In This Issue
The Museum of Mathematics' Grand Opening
Build a NASA Satellite
Early Issues of The Monthly Now Free Online
Online PD
Free:
Orientation Sessions
Paid:
Problem Based Learning Courses
Graduate Credit:
Mathematics Teaching and Learning Certificate
Master's Degree


The Museum of Mathematics' Grand Opening
http://momath.org/
The Museum of Mathematics (MoMath) will make its grand opening
on Saturday, December 15, 2012.
Opening week festivities include a membersonly sneak preview
of the new facility in New York City on December 14; the first
annual MoMath Puzzle Hunt on December 16; and an Opening
Ceremony that Wednesday night. Tickets for the "121212"
opener remain available, with prices increasing in August.
MoMath has also begun accepting early reservations for field
trips, which begin on Monday, December 17, 2012. Title I school
groups may apply for discounts to the programs comprised of 45
minutelong, educatorled, handson sessions in the MoMath
classroom plus two or more hours of free exploration on the
exhibit floor.

Now taking place: math education conversation of the day

"Last year was a big year for me to really start tagging and
categorizing online resources. As you said, '... if [this
challenge] had been [taken up in any really useful way], fewer
teachers would spend time reinventing that wheel!' Exactly."

 Fawn, posted to Max's blog

http://mathforum.org/blogs/max/technologycontextandabstraction/
Build a NASA Satellite
http://www.jwst.nasa.gov/build.html
Ever want to design a satellite for peering into a black hole?
Now you can, thanks to a free new online game from the National
Aeronautics and Space Administration (NASA) called "Build It
Yourself: Satellite!"
Choose your satellite's wavelengths, instruments, and optics
after deciding what science it will study:

black holes

early universe

exoplanets

galaxies

star formation
After your "launch," learn what real NASA mission has data
similar to what your virtual satellite might produce.
This learning tool for students and adults, which requires
Flash, joins another game released earlier by NASA. "Scope
It Out," about telescopes, comes with an eighth grade math
lesson by a Maryland Teacher of the Year.
http://www.jwst.nasa.gov/scope.html

Now taking place: math education conversation of the day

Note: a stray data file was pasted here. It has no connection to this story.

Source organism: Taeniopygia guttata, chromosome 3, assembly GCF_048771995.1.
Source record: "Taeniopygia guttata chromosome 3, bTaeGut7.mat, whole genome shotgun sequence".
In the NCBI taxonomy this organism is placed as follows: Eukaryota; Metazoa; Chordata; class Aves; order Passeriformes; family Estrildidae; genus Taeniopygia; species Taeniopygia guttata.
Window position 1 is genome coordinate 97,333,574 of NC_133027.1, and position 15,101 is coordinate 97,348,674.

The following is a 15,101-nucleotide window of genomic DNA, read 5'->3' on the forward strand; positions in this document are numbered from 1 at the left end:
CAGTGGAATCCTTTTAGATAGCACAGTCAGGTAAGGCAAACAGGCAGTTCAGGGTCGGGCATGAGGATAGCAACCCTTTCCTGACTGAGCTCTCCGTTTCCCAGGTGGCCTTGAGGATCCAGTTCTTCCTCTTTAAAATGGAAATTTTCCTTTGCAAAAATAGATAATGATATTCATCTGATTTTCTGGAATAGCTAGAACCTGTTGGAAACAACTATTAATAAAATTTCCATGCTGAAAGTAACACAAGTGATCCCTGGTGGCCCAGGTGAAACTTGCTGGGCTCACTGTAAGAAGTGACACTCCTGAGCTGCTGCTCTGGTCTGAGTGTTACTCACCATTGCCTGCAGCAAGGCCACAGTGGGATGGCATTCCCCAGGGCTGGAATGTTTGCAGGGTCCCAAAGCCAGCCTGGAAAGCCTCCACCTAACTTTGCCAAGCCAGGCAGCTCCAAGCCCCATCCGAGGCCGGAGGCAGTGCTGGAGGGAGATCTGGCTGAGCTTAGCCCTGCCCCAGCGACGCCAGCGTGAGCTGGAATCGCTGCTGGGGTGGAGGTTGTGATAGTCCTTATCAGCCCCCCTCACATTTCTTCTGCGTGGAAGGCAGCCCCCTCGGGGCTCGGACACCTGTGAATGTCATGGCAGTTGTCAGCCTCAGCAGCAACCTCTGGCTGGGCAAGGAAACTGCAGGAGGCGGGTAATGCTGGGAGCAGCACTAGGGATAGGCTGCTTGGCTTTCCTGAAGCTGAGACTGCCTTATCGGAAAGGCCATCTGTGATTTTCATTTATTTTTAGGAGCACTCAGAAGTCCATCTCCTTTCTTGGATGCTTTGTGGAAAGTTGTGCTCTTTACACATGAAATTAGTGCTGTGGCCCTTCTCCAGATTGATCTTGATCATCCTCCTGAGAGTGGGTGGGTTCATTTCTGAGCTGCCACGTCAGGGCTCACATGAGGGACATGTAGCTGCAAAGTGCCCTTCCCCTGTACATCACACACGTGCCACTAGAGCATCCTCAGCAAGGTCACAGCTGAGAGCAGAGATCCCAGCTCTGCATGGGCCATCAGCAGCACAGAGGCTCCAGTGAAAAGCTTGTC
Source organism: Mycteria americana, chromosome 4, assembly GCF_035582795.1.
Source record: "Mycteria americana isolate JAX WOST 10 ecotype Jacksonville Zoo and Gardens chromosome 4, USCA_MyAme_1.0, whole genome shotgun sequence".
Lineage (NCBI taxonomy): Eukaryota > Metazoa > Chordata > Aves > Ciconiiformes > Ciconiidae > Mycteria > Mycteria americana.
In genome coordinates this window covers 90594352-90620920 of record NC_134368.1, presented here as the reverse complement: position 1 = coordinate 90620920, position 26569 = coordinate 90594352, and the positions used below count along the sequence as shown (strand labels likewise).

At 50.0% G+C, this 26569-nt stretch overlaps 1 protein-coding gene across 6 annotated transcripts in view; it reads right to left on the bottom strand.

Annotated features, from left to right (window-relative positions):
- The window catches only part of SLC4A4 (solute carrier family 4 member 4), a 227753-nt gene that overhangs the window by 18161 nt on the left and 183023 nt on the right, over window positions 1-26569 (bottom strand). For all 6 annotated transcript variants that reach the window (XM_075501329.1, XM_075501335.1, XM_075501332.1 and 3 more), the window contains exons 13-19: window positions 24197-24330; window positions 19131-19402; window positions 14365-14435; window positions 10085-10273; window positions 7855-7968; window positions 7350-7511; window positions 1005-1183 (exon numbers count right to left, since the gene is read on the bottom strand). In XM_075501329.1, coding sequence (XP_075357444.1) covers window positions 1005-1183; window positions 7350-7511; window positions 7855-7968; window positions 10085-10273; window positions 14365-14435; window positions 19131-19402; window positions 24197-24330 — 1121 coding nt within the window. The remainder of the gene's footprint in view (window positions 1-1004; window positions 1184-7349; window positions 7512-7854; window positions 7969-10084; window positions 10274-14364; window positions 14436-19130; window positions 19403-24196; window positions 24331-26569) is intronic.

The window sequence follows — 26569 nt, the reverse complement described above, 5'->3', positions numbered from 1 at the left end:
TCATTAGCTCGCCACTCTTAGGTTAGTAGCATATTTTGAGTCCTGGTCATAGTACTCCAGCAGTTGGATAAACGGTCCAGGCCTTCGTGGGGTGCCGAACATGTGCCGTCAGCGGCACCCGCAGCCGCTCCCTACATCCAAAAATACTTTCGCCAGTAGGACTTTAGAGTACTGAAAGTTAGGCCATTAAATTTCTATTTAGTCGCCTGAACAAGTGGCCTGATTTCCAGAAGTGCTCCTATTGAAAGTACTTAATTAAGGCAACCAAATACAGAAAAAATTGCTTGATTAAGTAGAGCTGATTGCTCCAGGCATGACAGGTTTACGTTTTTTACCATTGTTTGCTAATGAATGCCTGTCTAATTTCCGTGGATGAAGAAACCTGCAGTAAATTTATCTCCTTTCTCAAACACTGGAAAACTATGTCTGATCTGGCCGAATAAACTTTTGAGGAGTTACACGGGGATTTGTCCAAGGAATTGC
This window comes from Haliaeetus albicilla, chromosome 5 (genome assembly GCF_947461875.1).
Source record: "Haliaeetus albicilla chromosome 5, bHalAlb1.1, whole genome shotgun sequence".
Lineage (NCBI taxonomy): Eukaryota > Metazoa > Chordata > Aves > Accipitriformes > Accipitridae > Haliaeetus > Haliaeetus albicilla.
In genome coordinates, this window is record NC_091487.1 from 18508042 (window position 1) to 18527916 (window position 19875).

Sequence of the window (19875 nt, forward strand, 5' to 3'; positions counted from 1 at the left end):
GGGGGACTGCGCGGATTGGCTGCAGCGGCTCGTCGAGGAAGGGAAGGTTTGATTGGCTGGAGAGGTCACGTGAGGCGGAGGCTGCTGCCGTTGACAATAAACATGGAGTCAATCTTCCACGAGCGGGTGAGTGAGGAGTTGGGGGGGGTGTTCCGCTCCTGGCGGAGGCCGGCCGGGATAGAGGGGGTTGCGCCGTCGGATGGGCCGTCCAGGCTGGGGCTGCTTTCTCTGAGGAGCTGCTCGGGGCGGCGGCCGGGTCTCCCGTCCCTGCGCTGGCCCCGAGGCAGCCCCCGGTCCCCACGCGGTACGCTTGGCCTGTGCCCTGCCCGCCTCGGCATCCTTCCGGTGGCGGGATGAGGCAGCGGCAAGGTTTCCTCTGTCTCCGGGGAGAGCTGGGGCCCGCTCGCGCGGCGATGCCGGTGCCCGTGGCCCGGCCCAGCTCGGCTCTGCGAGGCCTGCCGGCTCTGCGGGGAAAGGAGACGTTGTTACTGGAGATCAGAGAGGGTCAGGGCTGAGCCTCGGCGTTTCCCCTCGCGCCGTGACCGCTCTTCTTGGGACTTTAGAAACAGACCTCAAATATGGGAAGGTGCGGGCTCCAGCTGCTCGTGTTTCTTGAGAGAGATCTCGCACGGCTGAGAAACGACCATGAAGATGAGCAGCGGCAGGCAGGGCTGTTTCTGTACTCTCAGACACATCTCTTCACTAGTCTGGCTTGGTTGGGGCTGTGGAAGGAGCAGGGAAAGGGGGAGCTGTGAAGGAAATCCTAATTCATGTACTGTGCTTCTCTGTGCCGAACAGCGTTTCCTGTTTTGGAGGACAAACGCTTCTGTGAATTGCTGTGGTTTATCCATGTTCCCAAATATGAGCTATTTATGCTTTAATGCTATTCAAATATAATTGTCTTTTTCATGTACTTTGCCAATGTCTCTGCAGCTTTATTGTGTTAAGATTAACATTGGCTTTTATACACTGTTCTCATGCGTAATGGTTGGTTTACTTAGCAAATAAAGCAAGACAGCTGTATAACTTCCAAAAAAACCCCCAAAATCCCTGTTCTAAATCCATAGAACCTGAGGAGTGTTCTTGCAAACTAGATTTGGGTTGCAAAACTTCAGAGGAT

"Yes, it's shameful that I'm using books that are so old.
However, my students have been doing well, so it's been hard to
make a case that I need $7000 worth of new textbooks and
materials. I do supplement with lots of current event data, so
I can keep my examples topical and timely."

 Ruth, posted to the apstat discussion

http://mathforum.org/kb/thread.jspa?threadID=2389752
Early Issues of The Monthly Now Free Online
http://www.jstor.org/action/showPublication? journalCode=amermathmont
JSTOR and the Mathematical Association of America (MAA)
recently released early issues of The American Mathematical
Monthly to the public.
Founded by a school teacher in Missouri, The Monthly remains
one of the oldest and most prominent mathematics journals still
in publication. Freely access back issues that date to The
Monthly's debut, in 1894, up through 1922, each of which
contains scholarly articles, problems, puzzles, and solutions.
The inaugural January, 1894 issue includes an article entitled
"Application of the New Education to the Differential and
Integral Calculus." Writing 118 years ago, the author  a
professor of mathematics at Dickinson College (PA)  discusses
"a method of teaching mathematics in preparation for science
teaching." In this "socalled new education.... [t]he student in
each new advance is to begin with the concrete object, something
which he can see and handle and perhaps make, and go on to
abstractions only for the sake of realized advantages...."


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